JOJO RABBIT is the kind of movie where I can see why someone would love it, even if I didn’t. It’s sweet and sentimental and just challenging enough to make one feel they are getting a full meal, instead of a sugary and empty calorie amuse-bouche. It’s Taika Waititi’s great swing at being today’s Charlie Chaplin, a clown prince ribbing at the edge of anti-fascist satire. He only partially succeeds. There are moments of great power and emotional resonance in JOJO RABBIT, but many more of hamfisted cloying sentimentality. He hasn’t so much made THE GREAT DICTATOR as he has something along the lines of LIFE IS BEAUTIFUL.
That said, the time might be now for a movie like JOJO RABBIT, a sentimentality obvious act of smart-aleck nose-thumbing. There’s no denying that the world at large is not exactly a happy and welcoming place at the moment. The current cultural zeitgeist, at the moment, is one of overwhelming fear and despair; 2019 is, for lack of a better word, a hard, brittle and exhausting place. Mass shootings, climate change, creeping wealth disparity, the MeToo movement, and the rise of white supremacy, bigotry and far-right neo-Nazi governments throughout the world has left many in a state of depression, anxiety and deep-rooted social PTSD. We are, as a collective entity, broken. We need now, more than ever, movies like JOJO RABBIT to act as a balm, even if they end up being more cotton candy than a substantial meal.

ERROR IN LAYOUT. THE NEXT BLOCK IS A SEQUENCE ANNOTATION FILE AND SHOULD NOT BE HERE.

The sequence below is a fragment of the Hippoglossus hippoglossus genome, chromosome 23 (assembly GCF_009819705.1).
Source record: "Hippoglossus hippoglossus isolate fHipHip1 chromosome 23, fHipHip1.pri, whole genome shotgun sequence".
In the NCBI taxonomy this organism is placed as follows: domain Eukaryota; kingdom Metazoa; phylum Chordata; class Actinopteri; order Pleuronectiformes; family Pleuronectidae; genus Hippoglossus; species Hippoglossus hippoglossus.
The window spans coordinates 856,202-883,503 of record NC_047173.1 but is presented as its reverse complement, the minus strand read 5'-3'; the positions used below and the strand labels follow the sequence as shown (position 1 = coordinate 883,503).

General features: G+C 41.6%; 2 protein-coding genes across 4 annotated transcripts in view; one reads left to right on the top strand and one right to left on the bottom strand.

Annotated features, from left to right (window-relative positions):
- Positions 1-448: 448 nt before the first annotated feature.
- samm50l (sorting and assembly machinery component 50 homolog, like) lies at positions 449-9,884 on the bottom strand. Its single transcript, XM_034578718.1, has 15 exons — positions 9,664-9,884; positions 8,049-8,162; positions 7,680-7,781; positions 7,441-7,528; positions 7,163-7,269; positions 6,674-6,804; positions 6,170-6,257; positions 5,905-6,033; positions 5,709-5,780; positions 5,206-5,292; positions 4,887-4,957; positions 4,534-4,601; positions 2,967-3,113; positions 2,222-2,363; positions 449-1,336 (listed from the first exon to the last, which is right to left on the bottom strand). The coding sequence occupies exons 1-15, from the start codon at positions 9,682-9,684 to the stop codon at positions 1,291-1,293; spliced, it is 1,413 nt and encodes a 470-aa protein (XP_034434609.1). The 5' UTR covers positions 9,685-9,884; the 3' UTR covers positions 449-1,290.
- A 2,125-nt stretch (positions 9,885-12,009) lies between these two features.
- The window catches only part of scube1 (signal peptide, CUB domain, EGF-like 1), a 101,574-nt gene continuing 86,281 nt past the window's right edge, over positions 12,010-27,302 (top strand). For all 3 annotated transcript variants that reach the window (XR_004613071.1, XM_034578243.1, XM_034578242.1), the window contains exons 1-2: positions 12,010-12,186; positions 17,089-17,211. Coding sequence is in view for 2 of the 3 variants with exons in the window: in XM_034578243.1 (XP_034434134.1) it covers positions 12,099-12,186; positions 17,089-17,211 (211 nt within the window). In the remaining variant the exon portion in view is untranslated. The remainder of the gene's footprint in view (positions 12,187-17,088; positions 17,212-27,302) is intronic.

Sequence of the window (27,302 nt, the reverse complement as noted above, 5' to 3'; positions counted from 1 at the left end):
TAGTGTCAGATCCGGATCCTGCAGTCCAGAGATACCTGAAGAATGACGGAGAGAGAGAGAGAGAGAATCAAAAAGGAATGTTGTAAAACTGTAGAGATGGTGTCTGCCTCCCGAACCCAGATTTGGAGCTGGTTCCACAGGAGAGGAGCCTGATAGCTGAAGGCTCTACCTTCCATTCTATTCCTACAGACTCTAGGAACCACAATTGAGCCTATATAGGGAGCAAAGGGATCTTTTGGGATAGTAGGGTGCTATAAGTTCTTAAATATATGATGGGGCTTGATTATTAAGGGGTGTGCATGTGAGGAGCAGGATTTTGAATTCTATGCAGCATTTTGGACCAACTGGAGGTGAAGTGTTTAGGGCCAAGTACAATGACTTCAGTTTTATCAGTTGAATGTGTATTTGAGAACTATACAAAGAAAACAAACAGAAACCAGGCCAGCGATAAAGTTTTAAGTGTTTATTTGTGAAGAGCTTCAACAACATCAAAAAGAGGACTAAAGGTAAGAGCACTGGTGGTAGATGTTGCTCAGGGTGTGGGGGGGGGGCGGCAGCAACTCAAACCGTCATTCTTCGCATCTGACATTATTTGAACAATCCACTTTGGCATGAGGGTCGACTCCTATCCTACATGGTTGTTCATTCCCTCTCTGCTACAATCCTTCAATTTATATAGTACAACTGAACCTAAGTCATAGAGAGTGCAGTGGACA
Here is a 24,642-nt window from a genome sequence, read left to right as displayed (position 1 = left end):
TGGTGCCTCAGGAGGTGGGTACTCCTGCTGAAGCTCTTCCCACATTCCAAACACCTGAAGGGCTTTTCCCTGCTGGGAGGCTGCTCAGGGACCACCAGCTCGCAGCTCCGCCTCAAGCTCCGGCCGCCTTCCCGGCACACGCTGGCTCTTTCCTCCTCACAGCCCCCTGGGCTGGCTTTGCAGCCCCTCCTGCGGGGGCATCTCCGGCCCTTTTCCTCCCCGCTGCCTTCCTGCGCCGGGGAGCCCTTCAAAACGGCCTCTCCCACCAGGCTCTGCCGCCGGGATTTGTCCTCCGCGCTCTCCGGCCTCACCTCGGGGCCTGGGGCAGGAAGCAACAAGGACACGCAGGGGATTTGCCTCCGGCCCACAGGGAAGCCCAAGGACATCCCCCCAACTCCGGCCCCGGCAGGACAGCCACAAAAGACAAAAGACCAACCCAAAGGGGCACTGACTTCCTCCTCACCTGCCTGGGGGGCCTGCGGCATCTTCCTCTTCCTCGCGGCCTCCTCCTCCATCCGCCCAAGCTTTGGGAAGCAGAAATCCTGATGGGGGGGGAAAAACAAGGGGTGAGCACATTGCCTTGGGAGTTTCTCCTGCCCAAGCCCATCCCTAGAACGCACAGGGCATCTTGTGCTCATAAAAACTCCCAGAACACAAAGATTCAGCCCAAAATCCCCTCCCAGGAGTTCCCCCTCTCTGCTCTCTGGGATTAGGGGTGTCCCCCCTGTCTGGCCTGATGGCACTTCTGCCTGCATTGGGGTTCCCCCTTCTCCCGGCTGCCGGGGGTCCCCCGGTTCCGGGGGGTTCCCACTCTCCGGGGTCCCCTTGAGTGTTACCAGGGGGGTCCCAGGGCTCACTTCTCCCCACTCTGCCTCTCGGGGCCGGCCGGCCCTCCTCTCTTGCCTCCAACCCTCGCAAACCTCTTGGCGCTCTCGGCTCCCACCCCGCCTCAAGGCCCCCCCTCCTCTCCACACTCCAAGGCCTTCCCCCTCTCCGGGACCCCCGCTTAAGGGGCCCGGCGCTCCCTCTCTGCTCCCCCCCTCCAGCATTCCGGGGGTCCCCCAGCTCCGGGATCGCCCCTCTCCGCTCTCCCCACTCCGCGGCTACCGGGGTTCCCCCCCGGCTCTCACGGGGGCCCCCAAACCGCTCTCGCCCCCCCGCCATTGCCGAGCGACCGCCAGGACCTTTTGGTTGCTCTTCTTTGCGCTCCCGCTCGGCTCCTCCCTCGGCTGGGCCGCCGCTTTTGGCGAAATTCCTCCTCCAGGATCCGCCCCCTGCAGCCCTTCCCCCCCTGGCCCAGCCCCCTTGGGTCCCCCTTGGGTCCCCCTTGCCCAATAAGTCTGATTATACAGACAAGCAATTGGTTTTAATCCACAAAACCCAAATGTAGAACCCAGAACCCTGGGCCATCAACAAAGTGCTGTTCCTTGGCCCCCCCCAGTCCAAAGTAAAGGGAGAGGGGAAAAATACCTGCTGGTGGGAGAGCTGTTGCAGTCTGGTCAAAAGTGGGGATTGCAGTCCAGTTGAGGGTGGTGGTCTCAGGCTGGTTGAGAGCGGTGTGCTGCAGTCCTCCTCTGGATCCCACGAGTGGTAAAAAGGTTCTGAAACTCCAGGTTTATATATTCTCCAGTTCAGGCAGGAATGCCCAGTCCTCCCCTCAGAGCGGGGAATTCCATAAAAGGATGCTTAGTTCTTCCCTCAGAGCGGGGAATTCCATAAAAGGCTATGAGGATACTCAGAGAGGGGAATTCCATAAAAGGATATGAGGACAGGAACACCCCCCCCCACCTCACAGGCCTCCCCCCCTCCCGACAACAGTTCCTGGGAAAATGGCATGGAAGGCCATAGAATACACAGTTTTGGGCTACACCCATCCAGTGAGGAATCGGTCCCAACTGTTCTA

Waititi has one goal in mind: to mock the sheer and utter absurdity of what it means to be a hate-filled Nazi bigot. Of course, anyone who is reading this (hopefully) already knows that — that hating someone based on an arbitrary difference, be it skin color, gender, heritage, orientation, or religion is an act of nincompoopish fools. That’s the beauty, and also the problem of JOJO RABBIT: it’s a film with a very necessary message, but one it delivers with cheerful sledgehammer force.
Granted, maybe Waititi is smart in telling his film this way. Waititi adapted the movie from the novel CAGING SKIES, by Christine Leunen, and tells the story of the titular ten-year-old Nazi Jojo (Roman Griffin Davis), a devotedly fascistic little runt who doesn’t let his inability to effectively be a “good” Nazi (he gets kicked out of a troop of Hitler youth trainees for injuring and disfiguring himself with a grenade) stop his love for the cause. He even has a special imaginary friend in the form of none other than Adolph himself, played by Waititi as a cheerfully daft cartoon font of bigoted “inspirational” hate.